This focus has resulted in the development of an international Cyanide Code in a timely manner and presents the opportunity for immediate improvement in the way cyanide is managed at these facilities. Other potential issues of concern related to mining‚ such as design and construction of tailings impoundments are currently being pursued through the development of independent Cyanide Codes by other international organizations.
As more mining companies become signatories and implement the Cyanide Code at their operations‚ the frequency and severity of cyanide exposures and releases is expected to decrease and the capability of the operations to respond to those that do occur should improve. This will assure the public that operations certified as compliant with the Cyanide Code have significantly limited the potential that their cyanide use will adversely impact human health or the environment.
It appears that full implementation of the Cyanide Code could have contributed to the prevention of the Baia Mare accident. The Report of the Baia Mare Taskforce (established by the governments of Rumania and Hungary‚ the European Commission and the United Nations to evaluate the causes and impacts of the spill and measures to reduce the risks of such accidents occurring in the future) identified the following four causes of the spill:
Three of the four causes of the spill are directly related to the facility's water balance. The Cyanide Code stresses the importance of the water balance and specifically requires that operating practices consider the ranges of anticipated precipitation and the potential impacts of the thawing of accumulated ice and snow within an impoundment and its upgradient watershed. How the facility addressed these parameters‚ as well as its monitoring techniques would have been reviewed during the Cyanide Code verification audit. Additionally‚ the Cyanide Code's provisions regarding preventive maintenance of equipment necessary to prevent unauthorized discharges would have required that pumping capacity was available when needed. It is likely that the spill would have been prevented had these water balance issues been identified during a Cyanide Code Verification Audit and corrected as part of the Cyanide Code Certification process.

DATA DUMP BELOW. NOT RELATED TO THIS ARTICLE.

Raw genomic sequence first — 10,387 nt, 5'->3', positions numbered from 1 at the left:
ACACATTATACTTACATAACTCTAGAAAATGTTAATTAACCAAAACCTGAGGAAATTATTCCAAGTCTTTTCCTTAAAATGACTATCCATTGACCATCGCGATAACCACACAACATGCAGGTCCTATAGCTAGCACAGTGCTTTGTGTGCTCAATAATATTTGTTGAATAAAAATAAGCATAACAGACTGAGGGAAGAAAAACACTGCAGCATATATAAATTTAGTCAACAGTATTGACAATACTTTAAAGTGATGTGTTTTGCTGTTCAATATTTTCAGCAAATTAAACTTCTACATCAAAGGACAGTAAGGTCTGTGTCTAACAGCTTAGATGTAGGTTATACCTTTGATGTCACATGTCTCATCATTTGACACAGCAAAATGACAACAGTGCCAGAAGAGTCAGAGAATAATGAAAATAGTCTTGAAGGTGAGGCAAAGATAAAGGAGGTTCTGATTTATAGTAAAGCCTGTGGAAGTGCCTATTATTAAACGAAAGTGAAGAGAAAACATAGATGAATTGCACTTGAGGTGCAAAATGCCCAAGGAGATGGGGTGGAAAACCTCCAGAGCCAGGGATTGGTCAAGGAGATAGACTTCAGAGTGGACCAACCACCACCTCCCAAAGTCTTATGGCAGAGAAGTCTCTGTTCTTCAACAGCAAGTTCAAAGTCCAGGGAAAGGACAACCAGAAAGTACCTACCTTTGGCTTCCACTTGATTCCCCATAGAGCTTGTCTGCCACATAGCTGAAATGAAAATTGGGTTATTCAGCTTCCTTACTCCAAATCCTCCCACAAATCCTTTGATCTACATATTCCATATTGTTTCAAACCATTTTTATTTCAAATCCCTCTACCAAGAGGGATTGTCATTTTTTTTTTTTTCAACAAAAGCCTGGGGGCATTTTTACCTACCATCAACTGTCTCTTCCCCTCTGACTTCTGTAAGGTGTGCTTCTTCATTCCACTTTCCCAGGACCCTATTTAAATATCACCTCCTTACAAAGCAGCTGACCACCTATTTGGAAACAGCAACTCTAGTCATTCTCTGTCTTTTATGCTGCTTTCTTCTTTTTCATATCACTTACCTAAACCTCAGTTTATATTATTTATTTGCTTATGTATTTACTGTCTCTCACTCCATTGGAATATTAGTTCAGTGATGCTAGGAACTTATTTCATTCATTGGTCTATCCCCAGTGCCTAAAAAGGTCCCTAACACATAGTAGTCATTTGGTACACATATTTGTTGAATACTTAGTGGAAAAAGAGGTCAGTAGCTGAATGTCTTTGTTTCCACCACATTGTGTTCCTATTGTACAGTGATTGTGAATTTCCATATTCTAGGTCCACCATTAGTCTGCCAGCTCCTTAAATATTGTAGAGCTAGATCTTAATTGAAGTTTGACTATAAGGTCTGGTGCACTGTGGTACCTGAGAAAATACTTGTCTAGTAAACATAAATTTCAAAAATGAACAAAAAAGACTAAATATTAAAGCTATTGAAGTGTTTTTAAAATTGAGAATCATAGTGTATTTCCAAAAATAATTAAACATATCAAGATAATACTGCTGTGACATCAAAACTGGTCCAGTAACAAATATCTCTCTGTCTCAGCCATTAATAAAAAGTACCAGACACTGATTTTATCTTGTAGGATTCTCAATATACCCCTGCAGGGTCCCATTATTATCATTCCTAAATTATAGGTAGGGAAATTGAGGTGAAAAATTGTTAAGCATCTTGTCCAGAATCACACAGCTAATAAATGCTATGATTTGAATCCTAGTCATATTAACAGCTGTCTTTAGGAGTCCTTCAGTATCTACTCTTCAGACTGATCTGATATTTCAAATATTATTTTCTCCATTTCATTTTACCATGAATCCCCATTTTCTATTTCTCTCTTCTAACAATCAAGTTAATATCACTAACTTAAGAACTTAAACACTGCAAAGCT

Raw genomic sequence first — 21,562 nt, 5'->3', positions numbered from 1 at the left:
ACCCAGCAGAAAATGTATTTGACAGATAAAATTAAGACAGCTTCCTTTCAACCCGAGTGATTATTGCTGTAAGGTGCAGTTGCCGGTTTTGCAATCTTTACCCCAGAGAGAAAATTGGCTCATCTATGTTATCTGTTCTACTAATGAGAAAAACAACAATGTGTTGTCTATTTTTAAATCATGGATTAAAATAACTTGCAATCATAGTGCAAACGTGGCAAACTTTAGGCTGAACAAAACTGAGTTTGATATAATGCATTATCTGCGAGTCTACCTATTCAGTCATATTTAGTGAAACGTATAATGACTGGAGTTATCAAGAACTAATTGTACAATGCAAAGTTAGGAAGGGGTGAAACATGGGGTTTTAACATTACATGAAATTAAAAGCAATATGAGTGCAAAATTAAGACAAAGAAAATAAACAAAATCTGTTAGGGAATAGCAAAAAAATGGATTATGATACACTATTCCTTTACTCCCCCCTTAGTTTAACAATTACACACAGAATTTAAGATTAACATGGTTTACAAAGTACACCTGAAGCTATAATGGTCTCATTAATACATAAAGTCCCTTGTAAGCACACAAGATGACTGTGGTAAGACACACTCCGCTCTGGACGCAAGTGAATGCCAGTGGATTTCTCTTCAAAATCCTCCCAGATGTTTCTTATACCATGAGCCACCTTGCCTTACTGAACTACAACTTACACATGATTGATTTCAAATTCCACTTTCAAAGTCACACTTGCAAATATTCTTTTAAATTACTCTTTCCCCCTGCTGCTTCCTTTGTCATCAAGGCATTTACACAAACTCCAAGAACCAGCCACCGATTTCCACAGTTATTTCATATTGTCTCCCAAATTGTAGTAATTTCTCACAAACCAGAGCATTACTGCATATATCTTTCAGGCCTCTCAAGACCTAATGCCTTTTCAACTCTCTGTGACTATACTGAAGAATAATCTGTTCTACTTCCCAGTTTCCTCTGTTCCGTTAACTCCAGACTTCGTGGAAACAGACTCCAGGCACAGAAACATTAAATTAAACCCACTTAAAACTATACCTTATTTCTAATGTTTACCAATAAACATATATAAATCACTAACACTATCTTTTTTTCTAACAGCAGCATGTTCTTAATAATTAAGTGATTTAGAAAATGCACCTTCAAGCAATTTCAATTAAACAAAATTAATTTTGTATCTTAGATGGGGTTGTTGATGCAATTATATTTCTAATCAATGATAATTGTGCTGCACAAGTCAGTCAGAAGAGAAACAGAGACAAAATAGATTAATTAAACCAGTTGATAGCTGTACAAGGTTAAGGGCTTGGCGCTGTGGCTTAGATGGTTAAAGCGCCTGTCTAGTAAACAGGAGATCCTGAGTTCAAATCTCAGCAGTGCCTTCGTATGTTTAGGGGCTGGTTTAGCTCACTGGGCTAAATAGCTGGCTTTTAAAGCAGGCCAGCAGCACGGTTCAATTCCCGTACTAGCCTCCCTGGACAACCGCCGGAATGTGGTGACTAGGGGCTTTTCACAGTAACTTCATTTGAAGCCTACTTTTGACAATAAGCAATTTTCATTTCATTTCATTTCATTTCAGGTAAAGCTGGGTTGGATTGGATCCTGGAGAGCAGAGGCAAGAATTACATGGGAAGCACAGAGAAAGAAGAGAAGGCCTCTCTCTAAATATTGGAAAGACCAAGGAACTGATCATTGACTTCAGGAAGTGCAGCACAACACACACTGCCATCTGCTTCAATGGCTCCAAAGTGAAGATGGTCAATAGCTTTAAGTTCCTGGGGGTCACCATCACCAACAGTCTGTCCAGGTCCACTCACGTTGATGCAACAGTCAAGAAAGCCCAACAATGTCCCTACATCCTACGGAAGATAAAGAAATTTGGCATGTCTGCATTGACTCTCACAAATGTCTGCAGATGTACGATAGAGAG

No. The Cyanide Code does‚ however‚ set standards of performance for the management of cyanide that are applicable regardless of the location of a gold mining operation. It does not address the issue of site suitability. It should be noted that the Cyanide Code's requirements are such that some potential mine site locations would present significant technical difficulties and increased costs to ensure compliance with the Cyanide Code. For example‚ meeting the Cyanide Code's requirements for an adequate water balance and related contingency measures will likely be much greater in areas where precipitation greatly exceeds evaporation than in very arid regions.
These are the forms of cyanide anticipated to be present in gold and silver mining process solutions and wastes that have recognized and established human and environmental toxicity. As such‚ monitoring their concentrations in solutions that are available to wildlife or that may be discharged to the environment is necessary and appropriate.
Some forms of cyanide‚ including strong metal cyanide complexes such as iron and cobalt cyanides‚ are not sufficiently soluble to present any significant danger of toxicity. Cyanogen may be formed from the strong chemical oxidation of cyanide (e.g.‚ by treatment of free or WAD cyanide with sodium hypochlorite)‚ but is not typically present in gold and silver mine process solutions or waste. Neither cyanate nor thiocyanate‚ which are approximately seven times less toxic than free cyanide‚ are anticipated to be present in toxic concentrations in gold and silver mining wastes and effluent.